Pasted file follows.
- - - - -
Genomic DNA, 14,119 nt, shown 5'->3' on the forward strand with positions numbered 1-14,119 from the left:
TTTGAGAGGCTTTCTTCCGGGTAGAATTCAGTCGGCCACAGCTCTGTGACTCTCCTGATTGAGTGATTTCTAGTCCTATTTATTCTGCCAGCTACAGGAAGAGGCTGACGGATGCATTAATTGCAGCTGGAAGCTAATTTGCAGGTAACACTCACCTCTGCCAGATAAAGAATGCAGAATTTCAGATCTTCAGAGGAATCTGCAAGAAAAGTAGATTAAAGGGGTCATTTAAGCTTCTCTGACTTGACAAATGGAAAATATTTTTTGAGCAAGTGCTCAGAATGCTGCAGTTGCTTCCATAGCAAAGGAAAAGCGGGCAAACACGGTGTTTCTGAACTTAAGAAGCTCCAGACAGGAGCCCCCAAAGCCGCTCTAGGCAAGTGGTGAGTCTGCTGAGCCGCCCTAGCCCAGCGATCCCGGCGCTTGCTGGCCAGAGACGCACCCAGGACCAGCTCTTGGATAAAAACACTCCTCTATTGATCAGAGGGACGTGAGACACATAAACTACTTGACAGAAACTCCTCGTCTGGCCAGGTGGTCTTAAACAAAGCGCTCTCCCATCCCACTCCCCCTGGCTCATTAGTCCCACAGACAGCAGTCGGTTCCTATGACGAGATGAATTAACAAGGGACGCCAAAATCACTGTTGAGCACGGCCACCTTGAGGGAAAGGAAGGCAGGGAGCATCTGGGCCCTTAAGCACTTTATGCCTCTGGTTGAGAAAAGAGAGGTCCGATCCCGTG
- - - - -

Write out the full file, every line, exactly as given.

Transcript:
Genomic DNA, 14,119 nt, shown 5'->3' on the forward strand with positions numbered 1-14,119 from the left:
TTTGAGAGGCTTTCTTCCGGGTAGAATTCAGTCGGCCACAGCTCTGTGACTCTCCTGATTGAGTGATTTCTAGTCCTATTTATTCTGCCAGCTACAGGAAGAGGCTGACGGATGCATTAATTGCAGCTGGAAGCTAATTTGCAGGTAACACTCACCTCTGCCAGATAAAGAATGCAGAATTTCAGATCTTCAGAGGAATCTGCAAGAAAAGTAGATTAAAGGGGTCATTTAAGCTTCTCTGACTTGACAAATGGAAAATATTTTTTGAGCAAGTGCTCAGAATGCTGCAGTTGCTTCCATAGCAAAGGAAAAGCGGGCAAACACGGTGTTTCTGAACTTAAGAAGCTCCAGACAGGAGCCCCCAAAGCCGCTCTAGGCAAGTGGTGAGTCTGCTGAGCCGCCCTAGCCCAGCGATCCCGGCGCTTGCTGGCCAGAGACGCACCCAGGACCAGCTCTTGGATAAAAACACTCCTCTATTGATCAGAGGGACGTGAGACACATAAACTACTTGACAGAAACTCCTCGTCTGGCCAGGTGGTCTTAAACAAAGCGCTCTCCCATCCCACTCCCCCTGGCTCATTAGTCCCACAGACAGCAGTCGGTTCCTATGACGAGATGAATTAACAAGGGACGCCAAAATCACTGTTGAGCACGGCCACCTTGAGGGAAAGGAAGGCAGGGAGCATCTGGGCCCTTAAGCACTTTATGCCTCTGGTTGAGAAAAGAGAGGTCCGATCCCGTG